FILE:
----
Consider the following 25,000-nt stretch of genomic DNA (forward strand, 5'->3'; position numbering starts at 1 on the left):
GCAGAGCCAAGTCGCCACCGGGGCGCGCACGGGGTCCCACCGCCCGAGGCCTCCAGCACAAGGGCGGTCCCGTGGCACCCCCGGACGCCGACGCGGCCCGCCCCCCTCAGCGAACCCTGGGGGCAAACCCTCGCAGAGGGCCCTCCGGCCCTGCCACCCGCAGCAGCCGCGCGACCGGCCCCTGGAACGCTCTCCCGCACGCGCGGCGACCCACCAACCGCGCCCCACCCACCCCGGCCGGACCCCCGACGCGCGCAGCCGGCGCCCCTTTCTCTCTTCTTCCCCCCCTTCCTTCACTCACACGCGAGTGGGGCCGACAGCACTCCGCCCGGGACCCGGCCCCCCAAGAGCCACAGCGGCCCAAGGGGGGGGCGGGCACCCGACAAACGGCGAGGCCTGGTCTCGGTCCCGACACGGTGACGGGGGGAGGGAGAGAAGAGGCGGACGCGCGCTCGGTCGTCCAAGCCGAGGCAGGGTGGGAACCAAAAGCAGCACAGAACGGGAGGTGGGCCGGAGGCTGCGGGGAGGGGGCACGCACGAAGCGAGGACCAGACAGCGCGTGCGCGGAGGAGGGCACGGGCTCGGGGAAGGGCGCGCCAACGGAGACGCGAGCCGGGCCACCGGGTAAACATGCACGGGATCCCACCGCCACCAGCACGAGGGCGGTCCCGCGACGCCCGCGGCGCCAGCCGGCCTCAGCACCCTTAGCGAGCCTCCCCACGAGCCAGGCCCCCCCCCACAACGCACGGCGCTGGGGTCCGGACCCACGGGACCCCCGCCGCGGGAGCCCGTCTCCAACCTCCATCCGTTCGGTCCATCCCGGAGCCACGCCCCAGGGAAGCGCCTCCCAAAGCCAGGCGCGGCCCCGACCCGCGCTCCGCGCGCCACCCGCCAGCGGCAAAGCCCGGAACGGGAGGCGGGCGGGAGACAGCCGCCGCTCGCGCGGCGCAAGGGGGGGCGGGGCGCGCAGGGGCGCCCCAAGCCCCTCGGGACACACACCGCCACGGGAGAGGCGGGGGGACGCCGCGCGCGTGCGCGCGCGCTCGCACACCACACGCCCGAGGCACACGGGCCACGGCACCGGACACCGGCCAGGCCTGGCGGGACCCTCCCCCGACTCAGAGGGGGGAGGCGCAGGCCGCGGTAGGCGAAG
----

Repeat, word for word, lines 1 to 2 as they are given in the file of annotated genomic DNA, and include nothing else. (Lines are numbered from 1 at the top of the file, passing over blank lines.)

Consider the following 25,000-nt stretch of genomic DNA (forward strand, 5'->3'; position numbering starts at 1 on the left):
GCAGAGCCAAGTCGCCACCGGGGCGCGCACGGGGTCCCACCGCCCGAGGCCTCCAGCACAAGGGCGGTCCCGTGGCACCCCCGGACGCCGACGCGGCCCGCCCCCCTCAGCGAACCCTGGGGGCAAACCCTCGCAGAGGGCCCTCCGGCCCTGCCACCCGCAGCAGCCGCGCGACCGGCCCCTGGAACGCTCTCCCGCACGCGCGGCGACCCACCAACCGCGCCCCACCCACCCCGGCCGGACCCCCGACGCGCGCAGCCGGCGCCCCTTTCTCTCTTCTTCCCCCCCTTCCTTCACTCACACGCGAGTGGGGCCGACAGCACTCCGCCCGGGACCCGGCCCCCCAAGAGCCACAGCGGCCCAAGGGGGGGGCGGGCACCCGACAAACGGCGAGGCCTGGTCTCGGTCCCGACACGGTGACGGGGGGAGGGAGAGAAGAGGCGGACGCGCGCTCGGTCGTCCAAGCCGAGGCAGGGTGGGAACCAAAAGCAGCACAGAACGGGAGGTGGGCCGGAGGCTGCGGGGAGGGGGCACGCACGAAGCGAGGACCAGACAGCGCGTGCGCGGAGGAGGGCACGGGCTCGGGGAAGGGCGCGCCAACGGAGACGCGAGCCGGGCCACCGGGTAAACATGCACGGGATCCCACCGCCACCAGCACGAGGGCGGTCCCGCGACGCCCGCGGCGCCAGCCGGCCTCAGCACCCTTAGCGAGCCTCCCCACGAGCCAGGCCCCCCCCCACAACGCACGGCGCTGGGGTCCGGACCCACGGGACCCCCGCCGCGGGAGCCCGTCTCCAACCTCCATCCGTTCGGTCCATCCCGGAGCCACGCCCCAGGGAAGCGCCTCCCAAAGCCAGGCGCGGCCCCGACCCGCGCTCCGCGCGCCACCCGCCAGCGGCAAAGCCCGGAACGGGAGGCGGGCGGGAGACAGCCGCCGCTCGCGCGGCGCAAGGGGGGGCGGGGCGCGCAGGGGCGCCCCAAGCCCCTCGGGACACACACCGCCACGGGAGAGGCGGGGGGACGCCGCGCGCGTGCGCGCGCGCTCGCACACCACACGCCCGAGGCACACGGGCCACGGCACCGGACACCGGCCAGGCCTGGCGGGACCCTCCCCCGACTCAGAGGGGGGAGGCGCAGGCCGCGGTAGGCGAAG